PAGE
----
|Vibrations per hour (vph)||
This is a unit of measure for the pulse of the watch, i.e. its beat rate. In the case of a mechanical watch, it refers to how many swings/ticks the balance wheel makes in an hour. Older watches tend to have slower beat rates of 18,000 (5 ticks per second) or 21,600 vph (6 ticks per second); today’s watches typically beat at 28,800 vph, and some would be rated at 36,000 vph. Generally, the faster the beat rate, the more accurate the watch, but at the expense of greater mechanical wear and reduced power reserve.
Invented by Abraham-Louis Breguet in the 17th century, the tourbillon is a rotating cage that houses the escapement, which turns in an anti-clockwise direction to counter the effects of gravity on timing precision. While vital to the accuracy of pocket watches, tourbillons today remain a sought-after complication that tests a watchmaker’s technical prowess.
The beating heart of a mechanical watch is a spring-mounted balance wheel making several oscillations every second at a constant rate, delicately poised on a wire-thin staff. This complex assembly should be safely boxed and placed somewhere undisturbed, but is instead worn on the wrist, exposed to the full range of the wearer’s physical activities. Shock resistance refers to various systems built into the movement to protect the balance from disruptive forces and impact, to deliver consistent oscillations without breaking.
A feature sometimes used on the displays of complication watches, a retrograde display has a start and end point, typically fanning over s scale and indicated by a hand. When the hand reaches the end point of the retrograde, it snaps back to the starting point.
An electronically powered movement that uses a battery as a power source and a synthetic quartz oscillator to regulate the timing of the watch via electrical pulses. It was invented in the late 1970s. Being far cheaper to produce and boasting greater precision than mechanical watches, quartz movements infamously almost wiped out mechanical watch production in the 1980s.
Even cleverer than the annual calendar, a perpetual calendar watch will correctly display the date for all months, and even factor for leap years. See also: Annual Calendar
A watch that chimes the time upon demand, usually by activating a pusher or slider. A minute repeater chimes the hours, quarter hours, and the minutes, using separate tones for each. It is considered to be one of the most difficult and sophisticated watches in the complication category.
In English this is often used as a verb, to refer to the act of making something. In watchmaking, it’s also a habit lifted from the French to use it as a noun, to refer to a company that manufactures watches. As opposed to many companies that assemble watches with movements sourced externally, a ‘manufacture’ is one that creates its own movements to be used in its own watches. See also: In-House.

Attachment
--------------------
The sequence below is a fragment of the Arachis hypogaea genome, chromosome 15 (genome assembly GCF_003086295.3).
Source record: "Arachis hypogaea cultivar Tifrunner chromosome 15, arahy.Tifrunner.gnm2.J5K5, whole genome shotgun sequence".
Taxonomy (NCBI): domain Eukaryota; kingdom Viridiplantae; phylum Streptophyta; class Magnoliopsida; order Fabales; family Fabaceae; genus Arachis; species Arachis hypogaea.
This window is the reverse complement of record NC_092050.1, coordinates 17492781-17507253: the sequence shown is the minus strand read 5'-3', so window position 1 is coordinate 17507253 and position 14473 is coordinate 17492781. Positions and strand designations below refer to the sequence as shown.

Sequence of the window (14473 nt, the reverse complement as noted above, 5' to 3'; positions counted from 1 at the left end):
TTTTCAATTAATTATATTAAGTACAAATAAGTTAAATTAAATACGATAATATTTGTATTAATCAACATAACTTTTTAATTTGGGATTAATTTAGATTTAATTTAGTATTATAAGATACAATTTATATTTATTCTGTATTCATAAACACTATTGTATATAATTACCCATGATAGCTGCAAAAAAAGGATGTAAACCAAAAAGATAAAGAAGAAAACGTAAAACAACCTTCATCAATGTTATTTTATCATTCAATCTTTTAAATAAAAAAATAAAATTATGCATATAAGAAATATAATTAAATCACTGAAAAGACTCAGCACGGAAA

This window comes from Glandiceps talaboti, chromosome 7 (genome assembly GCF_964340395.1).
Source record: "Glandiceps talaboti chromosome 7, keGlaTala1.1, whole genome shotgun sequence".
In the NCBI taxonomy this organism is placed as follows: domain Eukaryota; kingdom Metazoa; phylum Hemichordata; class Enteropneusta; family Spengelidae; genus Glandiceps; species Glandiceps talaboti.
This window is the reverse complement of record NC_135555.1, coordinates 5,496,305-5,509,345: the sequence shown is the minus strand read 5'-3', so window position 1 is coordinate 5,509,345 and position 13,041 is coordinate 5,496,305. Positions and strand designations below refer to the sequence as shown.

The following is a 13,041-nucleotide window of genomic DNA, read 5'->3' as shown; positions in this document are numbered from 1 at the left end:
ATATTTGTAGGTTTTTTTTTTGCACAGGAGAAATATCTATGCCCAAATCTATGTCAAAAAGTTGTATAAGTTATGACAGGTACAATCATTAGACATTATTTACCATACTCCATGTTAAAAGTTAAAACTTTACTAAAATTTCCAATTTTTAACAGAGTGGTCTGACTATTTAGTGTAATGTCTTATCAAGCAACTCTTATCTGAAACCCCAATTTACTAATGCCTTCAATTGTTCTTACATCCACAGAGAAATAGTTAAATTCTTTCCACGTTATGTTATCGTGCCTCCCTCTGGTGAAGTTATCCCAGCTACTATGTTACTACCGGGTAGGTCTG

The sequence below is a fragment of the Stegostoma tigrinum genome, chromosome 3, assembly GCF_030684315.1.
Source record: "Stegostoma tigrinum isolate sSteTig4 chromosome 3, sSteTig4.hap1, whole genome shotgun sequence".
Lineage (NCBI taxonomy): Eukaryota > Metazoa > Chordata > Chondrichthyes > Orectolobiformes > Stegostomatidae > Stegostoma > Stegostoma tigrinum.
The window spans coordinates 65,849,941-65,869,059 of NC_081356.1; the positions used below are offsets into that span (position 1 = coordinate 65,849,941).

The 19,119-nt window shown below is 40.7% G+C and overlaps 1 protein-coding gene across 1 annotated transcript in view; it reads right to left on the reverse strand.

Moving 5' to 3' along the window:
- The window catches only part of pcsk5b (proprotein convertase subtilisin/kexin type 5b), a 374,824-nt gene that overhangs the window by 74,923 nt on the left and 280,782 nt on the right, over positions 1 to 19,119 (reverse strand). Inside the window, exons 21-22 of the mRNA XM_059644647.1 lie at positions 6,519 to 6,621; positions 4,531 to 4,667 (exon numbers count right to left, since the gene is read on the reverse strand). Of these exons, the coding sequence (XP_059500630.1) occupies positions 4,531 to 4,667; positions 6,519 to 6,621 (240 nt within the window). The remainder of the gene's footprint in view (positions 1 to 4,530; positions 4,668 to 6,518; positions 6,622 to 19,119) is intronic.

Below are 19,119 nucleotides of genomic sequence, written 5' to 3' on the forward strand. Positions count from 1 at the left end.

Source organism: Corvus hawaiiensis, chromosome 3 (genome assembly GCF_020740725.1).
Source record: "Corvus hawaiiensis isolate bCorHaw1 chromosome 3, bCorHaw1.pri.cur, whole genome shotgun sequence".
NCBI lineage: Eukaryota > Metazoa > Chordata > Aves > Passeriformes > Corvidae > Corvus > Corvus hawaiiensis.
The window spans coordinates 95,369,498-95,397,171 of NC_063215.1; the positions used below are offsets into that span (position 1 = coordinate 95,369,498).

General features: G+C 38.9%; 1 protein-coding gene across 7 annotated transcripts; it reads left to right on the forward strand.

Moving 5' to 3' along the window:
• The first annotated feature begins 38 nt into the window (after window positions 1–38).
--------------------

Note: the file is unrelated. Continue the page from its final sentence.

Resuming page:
An intricate decorative technique comprising patterns made up of tiny repetitive lines, made using an engine lathe.
Part of the Swatch Group, ETA SA Manufacture Horlogère Suisse is the largest movement manufacturer in Switzerland, supplying an overwhelming portion of Swiss brands. Watches over a broad spread of price range could have fundamentally the same movement beating within them, with movements in higher value watches being better finished, or modified for better performance and reliability.
The Contrôle Officiel Suisse des Chronomètres is the institute tasked with testing and certifying Swiss watches for accuracy. Those that pass, are referred to as “chronometers”.
Refers to a feature or function in a watch, beyond telling time. Relatively simple complications include date display, moon phase; ‘higher’ complications of greater complexity include chronograph, tourbillon, perpetual calendar and minute repeater.
In terms of accuracy, it’s normal for mechanical watches to deviate between 10 to 20 seconds, out of 86,400 seconds in a day. Watches that bear the label “COSC certified chronometer” means the movement has passed COSC standard for accuracy, deviating within -4/+6 seconds a day. Digital watches generally deviate by a second a day, or less.
Watches with a stopwatch function. Besides regular chronographs, there are also flyback chronographs that allow for quick timings of successive events; and rattrapante or split seconds chronographs for recording lap times.
A mechanical watch's timekeeping precision can be affected by interference from gadgets emitting magnetic sources, such as microwave equipment or mobile phones. To counter this, some brands house their mechanical movements inside a soft iron protective layer to repel magnetic fields.
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